Convergent signaling pathways linking PTEN and MeCP2, two risk genes for autism spectrum disorders

  • Awarded: 2016
  • Award Type: Explorer
  • Award #: 437633

Aberrant PI3K/PTEN signaling during brain development has emerged as a key determining factor in autism spectrum disorders (ASDs). Germline mutations in PTEN have been found in 20 percent of individuals with ASD and severe macrocephaly. Indeed, there is a growing consensus that deregulation of PI3K/PTEN signaling signifies a convergent pathway for behavioral abnormalities associated with various neurodevelopmental disorders.

Recent reports also suggest the involvement of PI3K/PTEN signaling in Rett syndrome, a postnatal neurodevelopmental disorder caused by mutations in the global transcriptional regulator MeCP2. Despite diverse genetic origins and behavioral phenotypes, loss of either PTEN or MeCP2 results in strikingly similar neuronal alterations, including effects on soma size, dendritic spine morphology and the density and properties of glutamatergic synapses. These data suggest that PTEN and MeCP2 may converge on a shared signaling mechanism during neuronal development.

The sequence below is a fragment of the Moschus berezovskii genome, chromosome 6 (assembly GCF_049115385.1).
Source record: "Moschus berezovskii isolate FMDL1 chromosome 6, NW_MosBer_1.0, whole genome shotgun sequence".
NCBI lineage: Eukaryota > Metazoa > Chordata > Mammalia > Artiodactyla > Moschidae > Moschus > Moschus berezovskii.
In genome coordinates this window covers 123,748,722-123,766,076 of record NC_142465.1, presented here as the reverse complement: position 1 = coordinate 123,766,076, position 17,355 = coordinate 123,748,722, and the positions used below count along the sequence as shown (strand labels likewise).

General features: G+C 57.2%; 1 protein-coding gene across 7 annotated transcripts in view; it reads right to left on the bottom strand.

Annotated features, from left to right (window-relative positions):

Britta Eickholt proposes to understand the interdependence between PTEN/PI3K and MeCP2 during neural differentiation and circuit formation. Preliminary studies from her laboratory, using pharmacology and a PTEN knockout mouse model, suggest that altered PI3K/PTEN signaling in neurons regulates MeCP2 function.

Eickholt and her colleagues now seek to identify the precise roles played by cytoplasmic and nuclear PTEN in regulating MeCP2 function during neural differentiation and circuit formation. Eickholt’s team will analyze both the role of PI3K/PTEN as an extrinsic cytoplasmic signal mediating MeCP2 transcriptional changes and the effects of PTEN/MeCP2 in the nucleus. To further study the functional interplay between PTEN and MeCP2, the researchers will use PTEN-, MeCP2- and PTEN/MeCP2-knockout mouse models to compare neuronal growth and maturation deficits, and identify effects mediated by cytoplasmic versus nuclear PTEN. The results of this research will aid our understanding of common neurodevelopmental pathways disrupted in ASDs, and point toward potential candidates for future therapeutic intervention.

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